Objectives: To investigate the incidence of dysphagia and medical resource utilization in a nationwide population of pediatric patients with traumatic brain injury (TBI). Setting: Subjects' data were obtained from the Taiwan National Health Insurance Research Database. Participants: Between 2000 and 2008, 6290 children less than 18 years old who had received surgery post-TBI were included in the study. Design: Retrospective study. Main Outcome Measure: Biographic data and medical utilization results. Results: Of all the children postsurgery after TBI, 12.3% were categorized as having severe dysphagia. The occurrence of severe dysphagia was not related to sex but was statistically and significantly related to a younger mean age. The relationship between age and dysphagia also showed an interestingly biphasic distribution, mostly in the subgroups of 1 to 3 and 16 to 18 years of age. The medical resource utilization was higher in severely dysphagia patients, but only 8.4% received intervention by a speech language pathologist. Conclusions: Severe dysphagia among postsurgical pediatric patients after TBI is relatively common, and those with severe dysphagia have a greater need for medical services. However, the ratio of such patients who receive swallowing treatment is still low in Taiwan. Clinicians are prompted to pay more attention to the impairment in functional oral intake of children postsurgery after TBI.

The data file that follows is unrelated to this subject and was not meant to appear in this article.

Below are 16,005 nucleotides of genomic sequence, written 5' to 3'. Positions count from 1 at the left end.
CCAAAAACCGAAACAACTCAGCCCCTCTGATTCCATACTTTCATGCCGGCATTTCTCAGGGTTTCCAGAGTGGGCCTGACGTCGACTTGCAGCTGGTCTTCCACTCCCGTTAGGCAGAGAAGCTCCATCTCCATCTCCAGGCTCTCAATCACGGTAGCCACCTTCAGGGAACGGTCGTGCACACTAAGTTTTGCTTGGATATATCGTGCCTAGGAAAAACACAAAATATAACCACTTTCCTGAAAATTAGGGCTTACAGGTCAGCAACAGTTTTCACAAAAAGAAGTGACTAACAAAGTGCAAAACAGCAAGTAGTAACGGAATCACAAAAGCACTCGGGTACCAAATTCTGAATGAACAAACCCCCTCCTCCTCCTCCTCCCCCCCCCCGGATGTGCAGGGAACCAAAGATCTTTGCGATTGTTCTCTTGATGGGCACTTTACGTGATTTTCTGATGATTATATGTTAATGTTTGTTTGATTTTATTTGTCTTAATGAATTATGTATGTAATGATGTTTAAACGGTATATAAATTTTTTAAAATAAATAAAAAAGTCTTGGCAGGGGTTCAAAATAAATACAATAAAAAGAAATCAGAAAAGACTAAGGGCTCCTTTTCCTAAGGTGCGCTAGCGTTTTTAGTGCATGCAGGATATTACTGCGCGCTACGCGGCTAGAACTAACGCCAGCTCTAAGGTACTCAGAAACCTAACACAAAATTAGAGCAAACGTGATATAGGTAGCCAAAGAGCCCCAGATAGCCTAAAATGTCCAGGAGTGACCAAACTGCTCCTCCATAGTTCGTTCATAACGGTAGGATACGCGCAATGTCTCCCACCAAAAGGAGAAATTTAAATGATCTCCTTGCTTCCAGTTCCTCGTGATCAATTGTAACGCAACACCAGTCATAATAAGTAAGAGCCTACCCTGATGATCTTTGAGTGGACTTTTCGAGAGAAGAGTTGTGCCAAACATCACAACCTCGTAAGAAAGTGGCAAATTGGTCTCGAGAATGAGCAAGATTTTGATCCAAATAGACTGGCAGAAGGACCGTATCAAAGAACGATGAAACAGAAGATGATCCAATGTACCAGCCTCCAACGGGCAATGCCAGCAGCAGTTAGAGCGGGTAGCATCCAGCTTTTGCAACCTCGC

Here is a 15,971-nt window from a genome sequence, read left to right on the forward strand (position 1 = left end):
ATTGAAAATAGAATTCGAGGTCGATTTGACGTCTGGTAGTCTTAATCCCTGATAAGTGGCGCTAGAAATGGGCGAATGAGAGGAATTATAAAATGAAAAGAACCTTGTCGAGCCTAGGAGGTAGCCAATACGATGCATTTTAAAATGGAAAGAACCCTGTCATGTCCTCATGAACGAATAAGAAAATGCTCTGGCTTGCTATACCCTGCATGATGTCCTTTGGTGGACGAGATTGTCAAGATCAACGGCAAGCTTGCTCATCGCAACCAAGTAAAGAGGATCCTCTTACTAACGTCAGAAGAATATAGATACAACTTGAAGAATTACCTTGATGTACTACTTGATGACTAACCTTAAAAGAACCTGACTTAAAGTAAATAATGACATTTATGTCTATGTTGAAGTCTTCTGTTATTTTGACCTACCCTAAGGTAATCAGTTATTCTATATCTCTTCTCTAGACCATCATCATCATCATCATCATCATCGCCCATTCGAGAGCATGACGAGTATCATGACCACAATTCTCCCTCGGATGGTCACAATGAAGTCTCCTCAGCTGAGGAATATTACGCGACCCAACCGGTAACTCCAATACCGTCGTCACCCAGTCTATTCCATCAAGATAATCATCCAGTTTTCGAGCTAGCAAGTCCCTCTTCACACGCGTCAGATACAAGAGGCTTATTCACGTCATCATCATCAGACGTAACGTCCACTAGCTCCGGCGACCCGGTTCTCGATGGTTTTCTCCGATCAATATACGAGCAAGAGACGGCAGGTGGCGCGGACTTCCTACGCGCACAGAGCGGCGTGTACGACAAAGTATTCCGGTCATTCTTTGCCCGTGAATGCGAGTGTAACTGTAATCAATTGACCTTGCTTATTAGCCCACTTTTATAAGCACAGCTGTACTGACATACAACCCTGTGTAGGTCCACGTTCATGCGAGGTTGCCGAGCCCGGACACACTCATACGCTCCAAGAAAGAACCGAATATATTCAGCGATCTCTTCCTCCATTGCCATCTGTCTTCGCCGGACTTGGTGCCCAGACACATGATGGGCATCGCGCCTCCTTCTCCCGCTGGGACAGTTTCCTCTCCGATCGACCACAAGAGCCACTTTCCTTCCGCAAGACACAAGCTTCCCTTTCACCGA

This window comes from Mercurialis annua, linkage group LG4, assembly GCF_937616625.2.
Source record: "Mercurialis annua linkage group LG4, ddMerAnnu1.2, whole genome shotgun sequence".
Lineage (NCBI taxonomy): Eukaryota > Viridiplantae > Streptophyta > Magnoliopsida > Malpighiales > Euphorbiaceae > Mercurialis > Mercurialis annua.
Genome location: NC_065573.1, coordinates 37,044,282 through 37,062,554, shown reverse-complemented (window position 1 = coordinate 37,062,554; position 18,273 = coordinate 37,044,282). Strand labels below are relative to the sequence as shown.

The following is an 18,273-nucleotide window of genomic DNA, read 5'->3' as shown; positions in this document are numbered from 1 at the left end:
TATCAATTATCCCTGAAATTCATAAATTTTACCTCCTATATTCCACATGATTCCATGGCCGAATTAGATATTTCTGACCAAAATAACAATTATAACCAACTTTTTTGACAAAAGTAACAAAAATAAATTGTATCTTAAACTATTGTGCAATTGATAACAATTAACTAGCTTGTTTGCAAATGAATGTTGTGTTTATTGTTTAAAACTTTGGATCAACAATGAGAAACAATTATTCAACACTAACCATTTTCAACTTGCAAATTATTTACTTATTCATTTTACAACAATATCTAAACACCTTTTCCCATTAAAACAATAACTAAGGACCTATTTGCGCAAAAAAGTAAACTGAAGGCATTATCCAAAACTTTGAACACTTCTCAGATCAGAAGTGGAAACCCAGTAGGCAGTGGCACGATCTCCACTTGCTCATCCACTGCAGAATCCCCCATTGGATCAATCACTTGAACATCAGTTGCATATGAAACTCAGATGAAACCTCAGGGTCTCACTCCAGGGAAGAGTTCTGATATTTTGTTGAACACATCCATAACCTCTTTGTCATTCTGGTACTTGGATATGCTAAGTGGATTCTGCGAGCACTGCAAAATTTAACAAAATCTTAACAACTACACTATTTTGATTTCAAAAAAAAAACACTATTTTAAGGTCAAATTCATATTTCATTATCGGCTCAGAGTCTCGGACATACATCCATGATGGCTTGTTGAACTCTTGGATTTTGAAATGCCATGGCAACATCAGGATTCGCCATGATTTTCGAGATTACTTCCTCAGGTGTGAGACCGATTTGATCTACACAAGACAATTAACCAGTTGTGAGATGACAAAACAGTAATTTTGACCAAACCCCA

Journal of Head Trauma Rehabilitation, v.29 n.6, pp.E31-E36